Loving someone with BP

https://www.nami.org/Blogs/NAMI-Blog/February-2017/Loving-Someone-with-Bipolar-Disorder

While no marriage is easy—as evidenced by the 50% failure rate in United States—challenges stack up when a mental health condition is added to the mix. The prospect of dealing with a lifelong, life-threatening condition can be overwhelming.

Not surprisingly, communication is essential to supporting your partner and your union.

Caring for your own wellness is key. While it can be difficult to master, self-care is essential if you love someone with a brain disorder. Research shows that as a caregiver, you are at increased risk of becoming depressed and having other health problems if you neglect yourself. This means you must make time to restore your energy, reduce stress and deal with feelings like guilt and anger.

“You still need to take care of yourself. Find a good therapist or support group that will take care of your needs. That is the first step at helping your partner.”

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Breakups w/ BP

Still processing. When will it end. -_-

Bipolar and breakups

 

During his recovery from the breakup, he jumped into another relationship “just to prove to myself I was worth something. It was just kind of a reaffirmation thing. It was a mistake.”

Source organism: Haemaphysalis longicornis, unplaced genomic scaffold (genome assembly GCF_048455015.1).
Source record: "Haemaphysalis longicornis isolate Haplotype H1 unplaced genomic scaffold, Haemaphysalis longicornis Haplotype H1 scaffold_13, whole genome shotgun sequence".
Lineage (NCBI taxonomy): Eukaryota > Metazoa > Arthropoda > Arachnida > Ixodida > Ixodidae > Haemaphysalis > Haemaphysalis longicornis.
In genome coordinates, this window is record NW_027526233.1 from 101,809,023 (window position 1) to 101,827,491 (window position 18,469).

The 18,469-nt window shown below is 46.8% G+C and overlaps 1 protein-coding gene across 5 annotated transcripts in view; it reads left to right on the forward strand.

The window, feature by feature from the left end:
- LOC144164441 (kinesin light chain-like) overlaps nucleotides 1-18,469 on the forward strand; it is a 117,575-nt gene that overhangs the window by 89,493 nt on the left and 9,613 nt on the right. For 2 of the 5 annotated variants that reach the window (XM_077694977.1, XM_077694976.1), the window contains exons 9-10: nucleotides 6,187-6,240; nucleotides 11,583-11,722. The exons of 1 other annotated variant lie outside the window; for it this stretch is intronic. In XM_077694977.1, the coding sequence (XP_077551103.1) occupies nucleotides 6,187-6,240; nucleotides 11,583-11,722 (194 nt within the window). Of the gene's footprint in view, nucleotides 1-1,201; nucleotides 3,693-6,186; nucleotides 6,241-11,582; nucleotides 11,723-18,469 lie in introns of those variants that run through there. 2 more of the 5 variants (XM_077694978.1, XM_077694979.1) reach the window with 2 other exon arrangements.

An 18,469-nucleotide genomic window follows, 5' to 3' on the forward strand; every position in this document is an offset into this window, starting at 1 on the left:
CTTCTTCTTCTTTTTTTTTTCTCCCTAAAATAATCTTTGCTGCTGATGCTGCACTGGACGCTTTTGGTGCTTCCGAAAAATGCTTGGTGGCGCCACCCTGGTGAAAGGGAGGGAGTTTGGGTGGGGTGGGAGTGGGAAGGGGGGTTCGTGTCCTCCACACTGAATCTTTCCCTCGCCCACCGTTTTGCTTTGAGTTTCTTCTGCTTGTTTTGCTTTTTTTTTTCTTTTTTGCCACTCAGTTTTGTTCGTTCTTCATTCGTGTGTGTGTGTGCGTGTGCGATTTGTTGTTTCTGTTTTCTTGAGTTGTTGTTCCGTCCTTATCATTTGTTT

Getting into a relationship when you’re fleeing feelings of loneliness, hurt or abandonment is no solid foundation for attracting a good partner, says Anita H. Clayton, MD, interim chair of the department of psychiatry and neurobehavioral sciences at the University of Virginia School of Medicine.

“The idea of moderation may not be terribly appealing, but you really need to try to keep things steady,” she says. “Keep your sleep stable, stay away from high-risk activities, and do something that for you is positive and makes you feel better.”

Joan of Florida warns against turning to social media for affirmation after a split. That’s what she did, posting rants about an ex that brought comments from friends who were trying to be supportive: “You don’t need him.” “You’ve got to move on.” “Just get off this horse and hop on another one.”

Instead of soothing her hurt, however, those remarks “just fueled the anger,” she recalls, “and that fueled a manic stage.” With her impulse control at zero, she ended up cycling through a series of sexual affairs. She regrets the way her mania torched any hope of reconciliation.

“Even if my marriage had been salvageable, I had moved on,” she says. “I didn’t even give it a chance.”